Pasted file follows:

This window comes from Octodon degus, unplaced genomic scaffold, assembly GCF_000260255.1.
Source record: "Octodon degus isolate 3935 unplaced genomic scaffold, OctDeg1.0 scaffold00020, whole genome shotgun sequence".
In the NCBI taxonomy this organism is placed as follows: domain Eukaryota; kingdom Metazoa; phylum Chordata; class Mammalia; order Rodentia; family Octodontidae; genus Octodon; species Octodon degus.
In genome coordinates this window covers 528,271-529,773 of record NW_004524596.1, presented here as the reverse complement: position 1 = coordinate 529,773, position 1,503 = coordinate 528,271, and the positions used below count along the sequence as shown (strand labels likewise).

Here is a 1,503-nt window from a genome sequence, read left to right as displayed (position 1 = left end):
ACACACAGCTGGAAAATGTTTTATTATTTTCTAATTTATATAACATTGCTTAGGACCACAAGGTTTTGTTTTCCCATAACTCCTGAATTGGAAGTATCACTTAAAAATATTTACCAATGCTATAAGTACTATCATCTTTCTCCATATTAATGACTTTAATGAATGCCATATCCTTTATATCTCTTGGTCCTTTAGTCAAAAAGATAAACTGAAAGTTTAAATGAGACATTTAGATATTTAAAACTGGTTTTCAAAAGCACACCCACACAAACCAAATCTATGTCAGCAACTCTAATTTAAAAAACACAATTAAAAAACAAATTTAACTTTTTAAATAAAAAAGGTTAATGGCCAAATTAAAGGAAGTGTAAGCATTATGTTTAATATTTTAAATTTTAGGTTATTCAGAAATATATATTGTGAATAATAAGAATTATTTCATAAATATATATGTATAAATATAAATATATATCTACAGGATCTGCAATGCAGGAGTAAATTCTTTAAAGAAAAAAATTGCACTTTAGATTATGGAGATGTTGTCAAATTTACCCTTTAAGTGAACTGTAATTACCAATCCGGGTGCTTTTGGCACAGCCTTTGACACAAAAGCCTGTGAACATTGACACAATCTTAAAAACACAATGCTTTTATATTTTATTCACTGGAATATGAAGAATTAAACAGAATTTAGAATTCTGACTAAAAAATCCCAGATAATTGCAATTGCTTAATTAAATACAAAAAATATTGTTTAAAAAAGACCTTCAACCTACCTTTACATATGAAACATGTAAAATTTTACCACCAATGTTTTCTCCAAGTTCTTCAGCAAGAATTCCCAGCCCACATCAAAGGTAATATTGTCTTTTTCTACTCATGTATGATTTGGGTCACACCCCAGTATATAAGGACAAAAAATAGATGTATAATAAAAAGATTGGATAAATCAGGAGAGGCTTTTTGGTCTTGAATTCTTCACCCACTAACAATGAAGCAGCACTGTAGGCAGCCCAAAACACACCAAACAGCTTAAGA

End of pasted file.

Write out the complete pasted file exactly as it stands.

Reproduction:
This window comes from Octodon degus, unplaced genomic scaffold, assembly GCF_000260255.1.
Source record: "Octodon degus isolate 3935 unplaced genomic scaffold, OctDeg1.0 scaffold00020, whole genome shotgun sequence".
In the NCBI taxonomy this organism is placed as follows: domain Eukaryota; kingdom Metazoa; phylum Chordata; class Mammalia; order Rodentia; family Octodontidae; genus Octodon; species Octodon degus.
In genome coordinates this window covers 528,271-529,773 of record NW_004524596.1, presented here as the reverse complement: position 1 = coordinate 529,773, position 1,503 = coordinate 528,271, and the positions used below count along the sequence as shown (strand labels likewise).

Here is a 1,503-nt window from a genome sequence, read left to right as displayed (position 1 = left end):
ACACACAGCTGGAAAATGTTTTATTATTTTCTAATTTATATAACATTGCTTAGGACCACAAGGTTTTGTTTTCCCATAACTCCTGAATTGGAAGTATCACTTAAAAATATTTACCAATGCTATAAGTACTATCATCTTTCTCCATATTAATGACTTTAATGAATGCCATATCCTTTATATCTCTTGGTCCTTTAGTCAAAAAGATAAACTGAAAGTTTAAATGAGACATTTAGATATTTAAAACTGGTTTTCAAAAGCACACCCACACAAACCAAATCTATGTCAGCAACTCTAATTTAAAAAACACAATTAAAAAACAAATTTAACTTTTTAAATAAAAAAGGTTAATGGCCAAATTAAAGGAAGTGTAAGCATTATGTTTAATATTTTAAATTTTAGGTTATTCAGAAATATATATTGTGAATAATAAGAATTATTTCATAAATATATATGTATAAATATAAATATATATCTACAGGATCTGCAATGCAGGAGTAAATTCTTTAAAGAAAAAAATTGCACTTTAGATTATGGAGATGTTGTCAAATTTACCCTTTAAGTGAACTGTAATTACCAATCCGGGTGCTTTTGGCACAGCCTTTGACACAAAAGCCTGTGAACATTGACACAATCTTAAAAACACAATGCTTTTATATTTTATTCACTGGAATATGAAGAATTAAACAGAATTTAGAATTCTGACTAAAAAATCCCAGATAATTGCAATTGCTTAATTAAATACAAAAAATATTGTTTAAAAAAGACCTTCAACCTACCTTTACATATGAAACATGTAAAATTTTACCACCAATGTTTTCTCCAAGTTCTTCAGCAAGAATTCCCAGCCCACATCAAAGGTAATATTGTCTTTTTCTACTCATGTATGATTTGGGTCACACCCCAGTATATAAGGACAAAAAATAGATGTATAATAAAAAGATTGGATAAATCAGGAGAGGCTTTTTGGTCTTGAATTCTTCACCCACTAACAATGAAGCAGCACTGTAGGCAGCCCAAAACACACCAAACAGCTTAAGA